The UK's Competition Commission
is worried about the loss in competition in the market for live event ticketing services:
Prior to the announcement of the merger, Live Nation had signed an agreement with CTS to provide ticketing services for its live music events and venues in the UK. The CC believes that this agreement with Live Nation would have provided CTS with a foothold in the UK market from which it would have grown, increasing significantly the degree of competition in a market which is currently dominated by Ticketmaster and one other large ticketing agent.
Apparently, they didn't think much of the claimed efficiencies, or maybe they missed my characterization of them
Vertical mergers often yield tangible benefits, which can be characterized under the broad heading of incentive alignment.5 When firms producing complementary services do business with one another, incentive conflicts naturally arise. These conflicts can be over what price to charge, how much to spend on promotion, or on how best to innovate in response to changing conditions. A merger among the providers of these services would likely help manage these incentive conflicts and result in levels of price, promotion, and innovation that would both reduce the size of the wedge between what consumers pay and what performers receive, as well as increase output.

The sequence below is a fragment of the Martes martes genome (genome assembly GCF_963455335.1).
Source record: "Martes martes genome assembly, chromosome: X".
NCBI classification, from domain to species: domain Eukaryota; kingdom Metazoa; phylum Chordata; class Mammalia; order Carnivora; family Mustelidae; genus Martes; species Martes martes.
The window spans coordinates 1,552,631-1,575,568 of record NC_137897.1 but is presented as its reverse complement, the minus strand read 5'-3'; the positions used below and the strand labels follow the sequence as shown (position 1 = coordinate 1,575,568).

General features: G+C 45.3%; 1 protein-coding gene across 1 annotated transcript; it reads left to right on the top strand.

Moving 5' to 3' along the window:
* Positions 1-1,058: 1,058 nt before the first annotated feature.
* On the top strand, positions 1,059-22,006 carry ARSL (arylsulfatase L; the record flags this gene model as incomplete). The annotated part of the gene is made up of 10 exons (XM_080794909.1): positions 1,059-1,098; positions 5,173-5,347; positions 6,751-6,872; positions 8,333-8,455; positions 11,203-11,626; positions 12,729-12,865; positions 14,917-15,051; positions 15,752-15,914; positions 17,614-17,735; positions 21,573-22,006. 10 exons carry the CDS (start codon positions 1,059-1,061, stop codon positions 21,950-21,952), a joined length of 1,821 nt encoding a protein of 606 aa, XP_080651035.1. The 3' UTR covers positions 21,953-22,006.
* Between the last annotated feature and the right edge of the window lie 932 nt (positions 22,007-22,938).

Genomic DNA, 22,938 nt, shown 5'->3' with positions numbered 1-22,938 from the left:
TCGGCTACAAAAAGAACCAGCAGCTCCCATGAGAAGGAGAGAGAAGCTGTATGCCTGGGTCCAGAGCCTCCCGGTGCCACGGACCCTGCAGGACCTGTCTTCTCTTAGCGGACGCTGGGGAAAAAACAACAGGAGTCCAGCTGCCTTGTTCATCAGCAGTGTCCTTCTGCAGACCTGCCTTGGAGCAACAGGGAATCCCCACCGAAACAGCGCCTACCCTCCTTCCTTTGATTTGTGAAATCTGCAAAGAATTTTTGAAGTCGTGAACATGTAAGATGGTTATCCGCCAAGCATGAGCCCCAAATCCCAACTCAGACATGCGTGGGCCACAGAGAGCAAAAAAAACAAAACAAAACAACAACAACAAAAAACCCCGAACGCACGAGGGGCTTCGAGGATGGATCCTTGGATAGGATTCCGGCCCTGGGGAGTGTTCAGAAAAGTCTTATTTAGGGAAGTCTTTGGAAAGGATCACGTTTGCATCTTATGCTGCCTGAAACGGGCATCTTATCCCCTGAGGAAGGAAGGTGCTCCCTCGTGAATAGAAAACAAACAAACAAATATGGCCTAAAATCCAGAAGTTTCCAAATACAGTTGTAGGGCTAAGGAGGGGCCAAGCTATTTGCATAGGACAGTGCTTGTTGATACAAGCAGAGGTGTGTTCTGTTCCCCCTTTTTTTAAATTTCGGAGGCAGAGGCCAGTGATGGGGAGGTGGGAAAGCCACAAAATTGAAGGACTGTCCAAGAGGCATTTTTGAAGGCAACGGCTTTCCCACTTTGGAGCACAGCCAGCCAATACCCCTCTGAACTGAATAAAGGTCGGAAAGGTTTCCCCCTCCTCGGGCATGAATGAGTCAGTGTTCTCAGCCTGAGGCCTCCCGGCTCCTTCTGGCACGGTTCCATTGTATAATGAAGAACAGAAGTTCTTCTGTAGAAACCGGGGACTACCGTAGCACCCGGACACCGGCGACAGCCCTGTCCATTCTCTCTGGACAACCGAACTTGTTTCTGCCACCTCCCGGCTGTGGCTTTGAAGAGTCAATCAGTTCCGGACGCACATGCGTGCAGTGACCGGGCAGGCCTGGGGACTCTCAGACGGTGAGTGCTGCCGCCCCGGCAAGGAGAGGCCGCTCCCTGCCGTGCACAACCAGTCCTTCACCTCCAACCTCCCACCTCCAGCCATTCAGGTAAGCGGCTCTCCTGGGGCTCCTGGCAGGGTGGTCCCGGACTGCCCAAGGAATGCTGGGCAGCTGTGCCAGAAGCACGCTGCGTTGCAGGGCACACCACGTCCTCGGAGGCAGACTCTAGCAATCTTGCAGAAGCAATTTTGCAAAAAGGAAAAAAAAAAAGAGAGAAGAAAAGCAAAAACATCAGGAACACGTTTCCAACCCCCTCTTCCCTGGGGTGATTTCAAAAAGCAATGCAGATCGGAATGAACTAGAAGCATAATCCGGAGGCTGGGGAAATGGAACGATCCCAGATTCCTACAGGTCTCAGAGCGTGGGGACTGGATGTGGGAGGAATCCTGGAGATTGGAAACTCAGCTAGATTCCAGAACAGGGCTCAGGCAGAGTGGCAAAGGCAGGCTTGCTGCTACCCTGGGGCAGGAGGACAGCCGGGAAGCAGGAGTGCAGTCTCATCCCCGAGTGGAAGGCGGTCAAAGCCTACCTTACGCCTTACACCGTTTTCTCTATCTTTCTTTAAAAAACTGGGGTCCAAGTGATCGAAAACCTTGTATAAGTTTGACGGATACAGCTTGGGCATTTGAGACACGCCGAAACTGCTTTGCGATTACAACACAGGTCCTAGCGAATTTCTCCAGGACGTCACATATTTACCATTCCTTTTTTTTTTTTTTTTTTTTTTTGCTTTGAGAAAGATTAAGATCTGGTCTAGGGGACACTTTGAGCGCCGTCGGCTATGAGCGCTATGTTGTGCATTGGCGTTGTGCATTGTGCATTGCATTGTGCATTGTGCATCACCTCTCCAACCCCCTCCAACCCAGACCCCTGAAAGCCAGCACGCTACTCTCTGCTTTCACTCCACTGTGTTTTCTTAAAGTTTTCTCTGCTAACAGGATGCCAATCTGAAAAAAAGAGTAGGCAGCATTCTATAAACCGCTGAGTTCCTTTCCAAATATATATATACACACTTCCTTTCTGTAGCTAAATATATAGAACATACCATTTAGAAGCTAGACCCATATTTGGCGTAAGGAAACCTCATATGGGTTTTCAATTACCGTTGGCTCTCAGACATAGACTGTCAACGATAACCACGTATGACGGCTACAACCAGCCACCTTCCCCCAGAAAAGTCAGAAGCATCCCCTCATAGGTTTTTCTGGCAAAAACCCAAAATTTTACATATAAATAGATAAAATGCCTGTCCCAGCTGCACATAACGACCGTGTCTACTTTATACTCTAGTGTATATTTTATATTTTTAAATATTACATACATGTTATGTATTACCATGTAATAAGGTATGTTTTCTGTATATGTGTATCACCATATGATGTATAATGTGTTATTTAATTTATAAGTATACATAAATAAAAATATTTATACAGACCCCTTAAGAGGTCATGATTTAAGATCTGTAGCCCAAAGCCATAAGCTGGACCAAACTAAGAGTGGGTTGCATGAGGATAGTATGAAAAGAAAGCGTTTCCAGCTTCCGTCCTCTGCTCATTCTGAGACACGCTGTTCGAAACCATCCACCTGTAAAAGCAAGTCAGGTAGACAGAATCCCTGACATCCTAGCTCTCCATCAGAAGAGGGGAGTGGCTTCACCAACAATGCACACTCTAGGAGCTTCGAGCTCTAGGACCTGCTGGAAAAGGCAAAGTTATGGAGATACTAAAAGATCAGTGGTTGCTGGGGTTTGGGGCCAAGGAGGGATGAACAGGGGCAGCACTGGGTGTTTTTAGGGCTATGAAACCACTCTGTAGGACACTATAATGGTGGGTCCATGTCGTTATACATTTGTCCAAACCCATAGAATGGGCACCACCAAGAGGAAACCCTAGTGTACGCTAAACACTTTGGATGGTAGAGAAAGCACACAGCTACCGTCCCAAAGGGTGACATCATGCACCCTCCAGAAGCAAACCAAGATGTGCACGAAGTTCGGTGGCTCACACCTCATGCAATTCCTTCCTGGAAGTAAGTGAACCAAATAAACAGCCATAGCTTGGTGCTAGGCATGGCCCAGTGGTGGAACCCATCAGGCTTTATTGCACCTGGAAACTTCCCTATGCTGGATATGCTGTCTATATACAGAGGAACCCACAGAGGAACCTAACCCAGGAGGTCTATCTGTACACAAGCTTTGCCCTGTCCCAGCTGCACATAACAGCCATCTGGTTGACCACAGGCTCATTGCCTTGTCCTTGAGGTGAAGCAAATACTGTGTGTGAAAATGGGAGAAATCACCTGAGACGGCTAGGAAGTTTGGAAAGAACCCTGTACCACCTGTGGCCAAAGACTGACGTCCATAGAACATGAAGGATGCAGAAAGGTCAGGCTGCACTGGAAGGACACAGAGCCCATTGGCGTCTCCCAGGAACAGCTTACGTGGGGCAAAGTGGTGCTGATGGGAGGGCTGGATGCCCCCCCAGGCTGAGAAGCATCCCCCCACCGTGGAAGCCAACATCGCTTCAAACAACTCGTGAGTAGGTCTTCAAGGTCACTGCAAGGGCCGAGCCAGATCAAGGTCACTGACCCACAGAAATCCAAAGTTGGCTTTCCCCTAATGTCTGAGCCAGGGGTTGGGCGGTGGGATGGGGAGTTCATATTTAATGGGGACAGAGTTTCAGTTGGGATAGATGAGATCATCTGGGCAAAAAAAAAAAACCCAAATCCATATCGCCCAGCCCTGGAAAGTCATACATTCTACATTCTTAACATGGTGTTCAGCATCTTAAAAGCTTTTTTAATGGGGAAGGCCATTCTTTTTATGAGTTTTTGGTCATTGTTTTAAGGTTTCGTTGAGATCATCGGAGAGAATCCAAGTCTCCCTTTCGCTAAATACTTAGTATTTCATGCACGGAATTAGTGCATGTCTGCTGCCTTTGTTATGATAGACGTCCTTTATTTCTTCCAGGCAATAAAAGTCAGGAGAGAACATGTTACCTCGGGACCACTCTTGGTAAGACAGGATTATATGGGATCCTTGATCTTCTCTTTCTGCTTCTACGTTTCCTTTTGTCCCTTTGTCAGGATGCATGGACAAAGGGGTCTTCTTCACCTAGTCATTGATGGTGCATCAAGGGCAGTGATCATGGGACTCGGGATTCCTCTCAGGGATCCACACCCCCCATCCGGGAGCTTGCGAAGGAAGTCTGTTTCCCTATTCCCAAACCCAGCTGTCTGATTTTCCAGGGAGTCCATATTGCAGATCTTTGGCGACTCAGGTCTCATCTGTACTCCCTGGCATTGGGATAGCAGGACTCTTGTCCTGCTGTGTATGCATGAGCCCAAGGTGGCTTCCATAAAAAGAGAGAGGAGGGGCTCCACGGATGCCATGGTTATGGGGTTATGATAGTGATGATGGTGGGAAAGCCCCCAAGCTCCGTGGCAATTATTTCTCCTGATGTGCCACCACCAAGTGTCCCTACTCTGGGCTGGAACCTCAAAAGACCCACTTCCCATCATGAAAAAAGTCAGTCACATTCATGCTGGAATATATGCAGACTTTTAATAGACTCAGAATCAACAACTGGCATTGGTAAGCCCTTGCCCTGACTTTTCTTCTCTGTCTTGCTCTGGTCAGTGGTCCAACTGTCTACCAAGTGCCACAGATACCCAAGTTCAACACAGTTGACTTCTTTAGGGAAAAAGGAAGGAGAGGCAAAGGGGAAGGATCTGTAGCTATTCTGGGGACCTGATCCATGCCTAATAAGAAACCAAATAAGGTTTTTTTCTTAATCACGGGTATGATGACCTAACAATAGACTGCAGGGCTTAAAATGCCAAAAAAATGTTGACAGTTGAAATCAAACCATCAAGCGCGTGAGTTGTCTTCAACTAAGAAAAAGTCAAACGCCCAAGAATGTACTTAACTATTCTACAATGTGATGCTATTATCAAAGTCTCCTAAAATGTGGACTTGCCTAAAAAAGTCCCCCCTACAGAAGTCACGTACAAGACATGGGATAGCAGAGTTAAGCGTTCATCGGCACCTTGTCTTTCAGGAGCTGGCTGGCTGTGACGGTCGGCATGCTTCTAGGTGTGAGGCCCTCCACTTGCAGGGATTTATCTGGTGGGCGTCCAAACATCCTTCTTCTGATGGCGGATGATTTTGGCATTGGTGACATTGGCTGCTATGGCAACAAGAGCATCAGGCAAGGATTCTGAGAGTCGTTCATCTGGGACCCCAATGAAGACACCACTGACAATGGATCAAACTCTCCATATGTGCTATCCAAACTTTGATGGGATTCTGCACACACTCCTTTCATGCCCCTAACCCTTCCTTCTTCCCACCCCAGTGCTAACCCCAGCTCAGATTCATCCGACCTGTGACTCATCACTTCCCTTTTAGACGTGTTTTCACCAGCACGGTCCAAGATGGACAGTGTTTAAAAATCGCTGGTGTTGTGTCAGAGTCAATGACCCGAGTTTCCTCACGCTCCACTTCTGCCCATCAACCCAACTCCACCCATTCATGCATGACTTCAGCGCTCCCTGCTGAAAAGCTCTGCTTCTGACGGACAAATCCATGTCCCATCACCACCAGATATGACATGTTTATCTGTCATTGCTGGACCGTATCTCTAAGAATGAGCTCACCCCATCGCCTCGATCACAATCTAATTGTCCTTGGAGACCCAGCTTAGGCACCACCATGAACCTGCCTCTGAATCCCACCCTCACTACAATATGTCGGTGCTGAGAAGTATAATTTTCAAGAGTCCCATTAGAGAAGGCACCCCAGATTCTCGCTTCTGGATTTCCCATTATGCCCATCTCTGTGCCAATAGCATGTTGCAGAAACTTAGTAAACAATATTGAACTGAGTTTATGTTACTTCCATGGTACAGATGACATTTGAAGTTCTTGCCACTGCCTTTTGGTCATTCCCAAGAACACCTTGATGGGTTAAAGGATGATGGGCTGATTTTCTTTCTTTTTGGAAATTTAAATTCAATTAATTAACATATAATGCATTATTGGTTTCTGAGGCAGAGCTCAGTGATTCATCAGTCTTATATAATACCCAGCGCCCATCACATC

Perhaps the most common incentive conflict is over what price to charge. The double markup occurs when a producer marks up the price of its product or service above marginal cost, and the next producer in the supply chain then marks up its price again, above these already marked-up input costs. You end up with a price that is too high, with too few tickets sold, or too few concerts performed. With vertical integration, the double mark-up can be reduced to a single mark-up, which would reduce size of the wedge between what consumers pay and what performers receive. This would result in lower prices, more tickets sold, more concerts performed, or all three. In popular jargon this is known as “eliminating the middleman.”
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